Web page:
Throw a Mardi Gras Dinner Party

If ever there were a state in this union that was renowned for the quality, diversity, and sheer quantity of food it both produces and consumes, it must be Louisiana. A territory that, over the centuries, has been inhabited by everyone from the French, Spanish and Native Americans to exiled Canadian trappers (Cajuns) and that beautiful mix of ethnicities that are Creoles, its food is as varied as its people. Whether you're in the deep of the swamp or the revelry of the city, in the warmth of someone's home, or in a two-hundred-year-old restaurant, finding a wonderful meal is never very difficult. The staggering variety of dishes is something that fills many books to this day, and will likely continue to do so, however, we'd be remiss if we didn't comment on a few of our favorites from a state so historically known for its adoration of good food.

Mardi Gras Eats - Holidays & Entertaining –

Make Great Gumbo

Naturally, any discussion of Louisiana cuisine has to include gumbo, which was invented by French settlers as an attempt to make bouillabaisse with "new world" ingredients. Instead of using a traditional French mirepoix of onions, celery, and carrots, they employed what's now known as the Louisiana holy trinity: onions, celery, and green bell peppers. Gumbos vary by their thickening agent, specifically okra, file powder (ground sassafras leaves), or a roux. While most people think of seafood when they think of gumbo, one of our favorites, from Lafayette, employs smoked duck, pheasant, and andouille sausage in a dark brown, almost black roux.

You've Got Game

Speaking of ducks and pheasants, we can't help but marvel at the wild bounty available in Louisiana. While Louisianians revel in the fruits of the Gulf of Mexico, many don't realize that one of the state's mottos is "Sportsman's Paradise." The sporting this slogan refers to isn't football or baseball, but hunting and fishing. Spend a reasonable amount of time in the state, and you'll undoubtedly come across dishes featuring venison (especially deer sausage), duck, wild boar, even squirrel, and nutria. We're particularly fond of the traditional preparation of rabbit, pan-fried with Creole mustard and served with braised greens and mashed potatoes.

Let the Good Rice Roll

Louisiana is also well known for its most abundant staple crop: rice. You can find it at almost every meal across the state. Most notable is jambalaya, a one-pot Louisiana dish with origins in Africa and links to both Cajun and Creole culture. Much like the Spanish dish paella, jambalaya is made with anything and everything, including shrimp, fish, chicken, sausage, or whatever happens to turn up in your rifle's scope that afternoon.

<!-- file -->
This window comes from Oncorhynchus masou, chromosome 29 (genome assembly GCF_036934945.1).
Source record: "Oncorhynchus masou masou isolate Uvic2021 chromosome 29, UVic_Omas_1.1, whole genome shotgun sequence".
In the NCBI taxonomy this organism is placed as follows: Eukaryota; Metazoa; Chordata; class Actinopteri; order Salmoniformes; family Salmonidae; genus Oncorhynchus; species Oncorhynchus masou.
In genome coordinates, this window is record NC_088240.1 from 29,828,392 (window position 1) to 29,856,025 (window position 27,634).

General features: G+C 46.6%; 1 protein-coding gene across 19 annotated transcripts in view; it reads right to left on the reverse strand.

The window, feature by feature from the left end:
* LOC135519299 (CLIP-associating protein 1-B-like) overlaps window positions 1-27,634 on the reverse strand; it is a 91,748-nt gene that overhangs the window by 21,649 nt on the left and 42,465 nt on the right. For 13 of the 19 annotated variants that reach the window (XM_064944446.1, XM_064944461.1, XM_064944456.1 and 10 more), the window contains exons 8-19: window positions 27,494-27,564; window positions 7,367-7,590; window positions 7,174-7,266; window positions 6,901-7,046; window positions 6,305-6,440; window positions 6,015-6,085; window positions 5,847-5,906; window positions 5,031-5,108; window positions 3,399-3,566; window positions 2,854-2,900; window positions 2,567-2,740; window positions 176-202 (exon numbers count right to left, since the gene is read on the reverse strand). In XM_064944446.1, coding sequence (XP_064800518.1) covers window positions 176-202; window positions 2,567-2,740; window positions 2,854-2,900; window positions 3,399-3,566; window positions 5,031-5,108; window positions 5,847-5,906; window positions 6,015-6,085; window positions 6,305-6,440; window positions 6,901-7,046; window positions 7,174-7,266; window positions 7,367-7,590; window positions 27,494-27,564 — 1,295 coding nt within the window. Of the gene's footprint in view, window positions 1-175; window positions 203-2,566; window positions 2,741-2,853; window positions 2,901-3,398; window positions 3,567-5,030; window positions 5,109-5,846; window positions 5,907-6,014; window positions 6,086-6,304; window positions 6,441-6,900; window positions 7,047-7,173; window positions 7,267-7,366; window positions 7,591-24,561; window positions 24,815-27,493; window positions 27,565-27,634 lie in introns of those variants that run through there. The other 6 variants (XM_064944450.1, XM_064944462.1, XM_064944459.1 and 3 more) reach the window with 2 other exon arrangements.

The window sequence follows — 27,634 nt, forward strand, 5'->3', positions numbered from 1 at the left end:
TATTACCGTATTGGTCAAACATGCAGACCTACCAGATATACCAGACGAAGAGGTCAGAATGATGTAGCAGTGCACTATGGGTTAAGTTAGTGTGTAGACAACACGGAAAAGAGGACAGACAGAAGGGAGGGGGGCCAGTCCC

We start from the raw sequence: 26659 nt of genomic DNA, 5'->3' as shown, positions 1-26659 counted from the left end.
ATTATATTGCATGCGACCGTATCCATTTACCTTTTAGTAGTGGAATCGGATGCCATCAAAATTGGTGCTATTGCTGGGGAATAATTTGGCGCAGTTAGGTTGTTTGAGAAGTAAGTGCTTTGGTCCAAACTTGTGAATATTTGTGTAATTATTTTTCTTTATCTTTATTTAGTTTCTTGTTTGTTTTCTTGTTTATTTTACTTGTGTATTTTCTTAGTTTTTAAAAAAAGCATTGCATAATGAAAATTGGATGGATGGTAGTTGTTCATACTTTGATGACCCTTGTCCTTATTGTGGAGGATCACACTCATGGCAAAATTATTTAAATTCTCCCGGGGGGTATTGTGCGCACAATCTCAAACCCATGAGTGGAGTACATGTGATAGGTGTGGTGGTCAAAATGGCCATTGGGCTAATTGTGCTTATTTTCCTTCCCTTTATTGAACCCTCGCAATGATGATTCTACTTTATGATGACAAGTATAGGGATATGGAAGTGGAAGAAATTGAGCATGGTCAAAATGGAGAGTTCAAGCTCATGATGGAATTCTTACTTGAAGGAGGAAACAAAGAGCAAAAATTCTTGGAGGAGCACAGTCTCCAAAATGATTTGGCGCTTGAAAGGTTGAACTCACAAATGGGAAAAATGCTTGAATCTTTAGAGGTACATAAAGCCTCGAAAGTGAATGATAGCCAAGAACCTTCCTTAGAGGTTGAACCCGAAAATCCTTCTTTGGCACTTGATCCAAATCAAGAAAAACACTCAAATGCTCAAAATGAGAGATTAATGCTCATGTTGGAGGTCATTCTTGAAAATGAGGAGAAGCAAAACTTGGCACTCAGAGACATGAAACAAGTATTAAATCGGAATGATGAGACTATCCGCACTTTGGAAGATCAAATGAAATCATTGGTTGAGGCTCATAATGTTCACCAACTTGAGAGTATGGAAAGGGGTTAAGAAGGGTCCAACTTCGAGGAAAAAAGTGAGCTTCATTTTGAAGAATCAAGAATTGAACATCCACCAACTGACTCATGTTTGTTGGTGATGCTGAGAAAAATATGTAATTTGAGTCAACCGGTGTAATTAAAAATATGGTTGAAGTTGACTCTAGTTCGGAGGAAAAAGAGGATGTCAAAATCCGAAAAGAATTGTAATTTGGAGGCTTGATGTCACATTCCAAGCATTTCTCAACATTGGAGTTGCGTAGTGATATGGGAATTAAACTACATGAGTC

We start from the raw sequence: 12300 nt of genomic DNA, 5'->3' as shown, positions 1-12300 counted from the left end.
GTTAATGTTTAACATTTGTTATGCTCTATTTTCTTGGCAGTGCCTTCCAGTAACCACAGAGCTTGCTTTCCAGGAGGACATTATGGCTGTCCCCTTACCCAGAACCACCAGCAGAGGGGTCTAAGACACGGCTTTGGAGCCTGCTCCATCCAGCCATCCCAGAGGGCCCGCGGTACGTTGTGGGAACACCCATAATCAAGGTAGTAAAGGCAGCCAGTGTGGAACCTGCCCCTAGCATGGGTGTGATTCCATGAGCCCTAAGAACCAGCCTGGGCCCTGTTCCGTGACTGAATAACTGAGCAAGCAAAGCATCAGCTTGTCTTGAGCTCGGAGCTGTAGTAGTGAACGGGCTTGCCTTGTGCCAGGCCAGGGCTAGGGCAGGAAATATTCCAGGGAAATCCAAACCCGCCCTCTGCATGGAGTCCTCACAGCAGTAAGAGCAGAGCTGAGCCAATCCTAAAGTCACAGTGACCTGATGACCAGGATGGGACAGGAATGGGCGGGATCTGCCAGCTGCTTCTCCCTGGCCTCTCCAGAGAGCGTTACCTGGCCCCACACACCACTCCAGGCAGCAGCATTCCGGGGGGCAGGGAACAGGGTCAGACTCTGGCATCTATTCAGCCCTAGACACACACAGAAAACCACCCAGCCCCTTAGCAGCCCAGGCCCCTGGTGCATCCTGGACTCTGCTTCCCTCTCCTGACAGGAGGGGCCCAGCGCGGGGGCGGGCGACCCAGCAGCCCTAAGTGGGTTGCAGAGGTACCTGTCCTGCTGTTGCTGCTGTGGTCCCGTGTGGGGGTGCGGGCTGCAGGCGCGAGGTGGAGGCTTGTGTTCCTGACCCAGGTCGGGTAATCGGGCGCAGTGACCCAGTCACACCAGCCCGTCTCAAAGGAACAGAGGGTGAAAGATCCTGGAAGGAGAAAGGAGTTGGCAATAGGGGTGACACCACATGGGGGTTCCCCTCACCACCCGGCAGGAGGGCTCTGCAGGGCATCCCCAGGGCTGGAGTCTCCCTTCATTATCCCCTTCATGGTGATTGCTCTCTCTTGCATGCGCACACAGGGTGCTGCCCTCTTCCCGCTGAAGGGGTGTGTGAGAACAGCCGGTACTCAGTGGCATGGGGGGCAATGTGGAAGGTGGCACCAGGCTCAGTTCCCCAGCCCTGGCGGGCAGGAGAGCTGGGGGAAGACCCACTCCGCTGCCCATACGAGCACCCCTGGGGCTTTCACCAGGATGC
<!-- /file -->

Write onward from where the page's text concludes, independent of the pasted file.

Most other Louisiana soups and stews, such as gumbo, shrimp, crawfish étouffée, or alligator sauce piquant, are spooned over rice. Also in Cajun country, you can find boudin, a spicy sausage made from rice, pork meat and livers, vegetables, and seasoning in a natural casing. Another version of this dish, boudin balls, is breaded and deep-fried as a snack.

Enticing Tasso Ham

A definite influence of Louisiana's Spanish history can be found in the ways that its people employ ham. We're particularly fond of tasso, a very spicy ham that's cubed and used to flavor soups, stews, and pasta. Ham is also found in many other iconic Louisiana dishes, such as the famous red beans and rice. Served every Monday, red camellia beans are soaked overnight, then slow simmered with the "holy trinity," bay leaf, garlic, and spices, and a whole ham hock, preferably smoked, as well as cubed ham and sausage.

The Signature Sandwich: Po' Boy

We've tried to find a decent po' boy sandwich outside of the state of Louisiana, but we're consistently disappointed. There must be something magical in the state's air and water, especially when it comes to the "French bread" for po' boys, which is not a traditional baguette (although it's the same shape), but soft and chewy on the inside, with a delicate, flaky crust. Many love po' boys filled with fried shrimp, oysters, catfish, or alligator, but we're in love with roast beef long simmered in a rich, dark brown gravy, as well as hot sausage, and, from Mahoney's restaurant in New Orleans, a fried chicken liver po' boy with creole slaw. Also worth mentioning is the legendary cochon de lait po’boy made with shredded pork shoulder that is slow-cooked or pit-roasted and served with tangy coleslaw. Whatever your favorite, make sure to order it "dressed" with mayonnaise, pickles, lettuce, tomatoes, and hot sauce.